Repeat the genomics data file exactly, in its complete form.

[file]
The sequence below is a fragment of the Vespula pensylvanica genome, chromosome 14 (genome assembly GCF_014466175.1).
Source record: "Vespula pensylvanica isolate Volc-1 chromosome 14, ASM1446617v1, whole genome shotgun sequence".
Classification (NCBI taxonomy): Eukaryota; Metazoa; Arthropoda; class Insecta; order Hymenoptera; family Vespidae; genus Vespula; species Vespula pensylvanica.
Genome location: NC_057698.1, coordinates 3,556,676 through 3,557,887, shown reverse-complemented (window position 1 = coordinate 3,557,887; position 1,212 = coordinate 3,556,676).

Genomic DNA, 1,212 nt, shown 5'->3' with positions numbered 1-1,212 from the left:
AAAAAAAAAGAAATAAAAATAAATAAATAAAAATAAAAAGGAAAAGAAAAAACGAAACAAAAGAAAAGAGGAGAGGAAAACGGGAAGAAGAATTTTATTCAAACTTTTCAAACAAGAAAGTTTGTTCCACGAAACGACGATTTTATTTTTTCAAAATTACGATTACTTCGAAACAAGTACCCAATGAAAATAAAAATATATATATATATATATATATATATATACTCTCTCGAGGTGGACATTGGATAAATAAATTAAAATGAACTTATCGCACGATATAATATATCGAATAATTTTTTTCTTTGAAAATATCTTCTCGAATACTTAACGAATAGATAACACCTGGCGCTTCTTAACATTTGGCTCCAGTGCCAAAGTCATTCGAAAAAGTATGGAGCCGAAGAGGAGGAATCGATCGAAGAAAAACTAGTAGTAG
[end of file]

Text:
The sequence below is a fragment of the Vespula pensylvanica genome, chromosome 14 (genome assembly GCF_014466175.1).
Source record: "Vespula pensylvanica isolate Volc-1 chromosome 14, ASM1446617v1, whole genome shotgun sequence".
Classification (NCBI taxonomy): Eukaryota; Metazoa; Arthropoda; class Insecta; order Hymenoptera; family Vespidae; genus Vespula; species Vespula pensylvanica.
Genome location: NC_057698.1, coordinates 3,556,676 through 3,557,887, shown reverse-complemented (window position 1 = coordinate 3,557,887; position 1,212 = coordinate 3,556,676).

Genomic DNA, 1,212 nt, shown 5'->3' with positions numbered 1-1,212 from the left:
AAAAAAAAAGAAATAAAAATAAATAAATAAAAATAAAAAGGAAAAGAAAAAACGAAACAAAAGAAAAGAGGAGAGGAAAACGGGAAGAAGAATTTTATTCAAACTTTTCAAACAAGAAAGTTTGTTCCACGAAACGACGATTTTATTTTTTCAAAATTACGATTACTTCGAAACAAGTACCCAATGAAAATAAAAATATATATATATATATATATATATATATACTCTCTCGAGGTGGACATTGGATAAATAAATTAAAATGAACTTATCGCACGATATAATATATCGAATAATTTTTTTCTTTGAAAATATCTTCTCGAATACTTAACGAATAGATAACACCTGGCGCTTCTTAACATTTGGCTCCAGTGCCAAAGTCATTCGAAAAAGTATGGAGCCGAAGAGGAGGAATCGATCGAAGAAAAACTAGTAGTAG